- MARKET SECTORS
- Al Levi: Managing Your Business
- John Siegenthaler: Hydronics Workshop
- Dan Holohan: Heating Help
- Julius Ballanco: Plumbing Primer
- Paul Ridilla: Practical Management
- Kenny Chapman: Blue Collar Coach
- Adams Hudson: Marketing Strategies
- Jim Hamilton: The Bottom Line
- Ray Wohlfarth: The Boiler Room
- Morris Beschloss: Beschloss Perspective
- Kelly Faloon: Editorial Opinion
- WEB EXCLUSIVES
Vol. 3, No. 45
November 4-10, 2003
The Data DIGest
Nonfarm payroll employment grew by a seasonally adjusted 126,000 in October, the Bureau of Labor Statistics (BLS) reported Friday. In addtion, the combined August-September gain was revised up from 16,000 to 160,000. Construction employment posted its eighth straight gain, to 6,847,000. Since October 2002, the industry has added 127,000 jobs, while all other nonfarm employers shed 400,000. Of BLS's three construction subgroups, construction of buildings added 12,000 jobs (0.1%) over the year; heavy and civil engineering construction lost 5,000 (0.6%), and specialty trade contractors added 98,000 (2.3%). Average hourly earnings in construction were unchanged from September at $19.04, a 2% increase over October 2002. The figure for construction is 23% higher than the average for all private-sector production workers.
The employment gains came despite a huge, 8.1% increase in productivity in the third quarter, as BLS reported Thursday. Both hours worked and output per hour rose, indicating that productivity did not grow at the expense of the existing workforce. In contrast, in the second quarter, output per hour grew but hours shrank.
“Nonmanufacturing business activity increased for the seventh consecutive month in October,” the Institute for Supply Management reported Wednesday, based on its monthly survey of supply and purchasing executives. The overall index climbed to a near-record 64.7. “New orders, order backlogs, employment, prices, imports, and exports increased.” Construction was listed second among industries reporting the highest rates of increase in prices paid. Products reported up in price included petroleum products, PVC pipe, copper, including tubing and wire, roof shingles, plywood, and steel pipe.
Major retail chains generally reported higher same-store sales in October. Deep discounters and high-end department stores did well but other department and discount chains had weaker results.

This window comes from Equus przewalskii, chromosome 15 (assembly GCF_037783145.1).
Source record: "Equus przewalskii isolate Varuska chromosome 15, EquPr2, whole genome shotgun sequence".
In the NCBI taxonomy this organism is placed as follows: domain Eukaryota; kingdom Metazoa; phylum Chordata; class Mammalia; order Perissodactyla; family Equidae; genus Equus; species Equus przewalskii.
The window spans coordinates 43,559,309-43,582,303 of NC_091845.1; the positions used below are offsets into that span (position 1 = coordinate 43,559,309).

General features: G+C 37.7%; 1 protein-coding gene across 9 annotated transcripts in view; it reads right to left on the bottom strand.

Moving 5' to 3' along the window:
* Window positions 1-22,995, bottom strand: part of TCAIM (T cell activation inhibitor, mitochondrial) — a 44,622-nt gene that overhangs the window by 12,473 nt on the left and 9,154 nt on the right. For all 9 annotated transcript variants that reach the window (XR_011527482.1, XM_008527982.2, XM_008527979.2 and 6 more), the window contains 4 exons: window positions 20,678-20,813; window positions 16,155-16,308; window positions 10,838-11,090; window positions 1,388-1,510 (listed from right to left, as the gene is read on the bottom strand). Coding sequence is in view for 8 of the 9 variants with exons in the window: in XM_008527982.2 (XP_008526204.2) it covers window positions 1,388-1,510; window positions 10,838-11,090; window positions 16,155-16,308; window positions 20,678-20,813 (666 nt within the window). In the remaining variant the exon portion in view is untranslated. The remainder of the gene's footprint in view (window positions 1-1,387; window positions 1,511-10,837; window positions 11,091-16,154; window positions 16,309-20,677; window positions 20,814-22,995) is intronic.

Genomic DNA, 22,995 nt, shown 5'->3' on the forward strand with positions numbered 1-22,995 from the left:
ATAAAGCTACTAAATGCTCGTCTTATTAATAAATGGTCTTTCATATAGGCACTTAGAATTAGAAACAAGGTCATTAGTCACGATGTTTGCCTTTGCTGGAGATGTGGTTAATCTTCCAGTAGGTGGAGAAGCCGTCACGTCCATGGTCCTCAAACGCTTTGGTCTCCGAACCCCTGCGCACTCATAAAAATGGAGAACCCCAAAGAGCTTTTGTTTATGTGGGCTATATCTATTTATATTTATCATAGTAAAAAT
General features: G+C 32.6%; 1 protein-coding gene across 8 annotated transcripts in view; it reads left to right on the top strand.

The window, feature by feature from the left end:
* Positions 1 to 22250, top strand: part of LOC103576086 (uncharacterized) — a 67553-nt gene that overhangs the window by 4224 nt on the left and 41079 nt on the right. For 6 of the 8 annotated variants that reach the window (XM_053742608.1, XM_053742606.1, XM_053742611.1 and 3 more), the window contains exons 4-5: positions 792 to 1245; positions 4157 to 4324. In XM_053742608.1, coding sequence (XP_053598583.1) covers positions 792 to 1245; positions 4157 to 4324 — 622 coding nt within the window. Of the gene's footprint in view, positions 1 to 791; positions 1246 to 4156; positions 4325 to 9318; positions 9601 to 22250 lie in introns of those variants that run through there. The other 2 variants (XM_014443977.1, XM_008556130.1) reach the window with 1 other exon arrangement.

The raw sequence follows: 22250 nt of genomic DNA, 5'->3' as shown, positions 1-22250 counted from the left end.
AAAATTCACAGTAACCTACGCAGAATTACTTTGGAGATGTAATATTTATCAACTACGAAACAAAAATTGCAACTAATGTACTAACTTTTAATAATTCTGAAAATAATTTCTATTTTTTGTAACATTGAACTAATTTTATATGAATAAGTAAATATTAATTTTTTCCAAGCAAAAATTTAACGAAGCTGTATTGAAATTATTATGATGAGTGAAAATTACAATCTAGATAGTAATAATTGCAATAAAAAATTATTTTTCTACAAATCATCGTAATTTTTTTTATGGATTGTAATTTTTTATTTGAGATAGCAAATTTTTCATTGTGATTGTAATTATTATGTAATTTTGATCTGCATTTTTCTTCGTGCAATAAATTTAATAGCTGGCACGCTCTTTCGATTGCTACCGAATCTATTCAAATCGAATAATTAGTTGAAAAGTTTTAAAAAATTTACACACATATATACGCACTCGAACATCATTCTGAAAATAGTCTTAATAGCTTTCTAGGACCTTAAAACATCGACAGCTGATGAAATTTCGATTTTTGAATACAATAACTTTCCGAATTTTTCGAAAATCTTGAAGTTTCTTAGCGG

Consumer credit expanded at a 9.7% seasonally adjusted annual rate in September, the Federal Reserve reported Friday, up from 5.5% in August and 4.1% in July.
New orders for manufactured goods (excluding semiconductor manufacturing) in September rose a seasonally adjusted 0.5%, the Census Bureau reported Wednesday. Orders for construction materials and supplies rose 1.1%, following gains of 0.8% in August and 4% in July. Nevertheless, orders for the first nine months of 2003 still lag the same period of 2002 by 0.6%. New orders for construction machinery climbed 2.1% in September, after dropping 12% in August and jumping 22% in July. Year-to-date orders are 4% ahead of the first nine months of 2002.
“The percentage of successful bond elections was the lowest since 1997,” Bond Buyer reported Wednesday. “Though some of the nation's largest bond referendums for economic development and water projects failed in Tuesday's election, large school districts across the country fared better, with voters approving a large number of bond measures to build and renovate schools.” Other successful issues cited by the paper: $200 million of general obligation bonds for dam repairs and flood control in New Jersey; a $640 million bond authorization toward creating a $7.5 billion light-rail system in the Houston area that is contingent on securing federal matching funds; $148 million for hospital construction in El Camino, California; and $89 million in bond authorizations for transportation, education and environmental projects in Maine.
In tax referendums: “Voters in Tucson rejected a proposal to increase the city's regular sales and construction taxes to fund a light rail transportation system and improved bus service,” according to Thursday's Daily Report for Executives. Voters in Kansas City, Missouri “overwhelmingly approved a 3/8-cent hike in the transit sales tax to raise roughly $110 million to bail out the Metro bus service” but rejected a ½-cent increase to pay for streetcars and a light-rail system, Bond Buyer reported. The paper also said the New Mexico legislature approved a bond and tax package that authorizes the NM Finance Authority to issue nearly $1.6 billion of debt backed by state revenues and federal funds. The state revenues will come from a 3-cent boost in the diesel tax and more than quadrupling of the cost of annual permits for long-haul truckers.
This afternoon, the Federal Reserve issued its annual revision of industrial production and capacity utilization for factories, mines, and utilities. Output of construction supplies from the fourth quarter of 2002 to the third quarter of 2003 fell at seasonally adjusted annual rate of -1.8%, 1% better than initially estimated.
The Data DIGest is a weekly summary of economic news; items most relevant to construction are in italics. All rights reserved.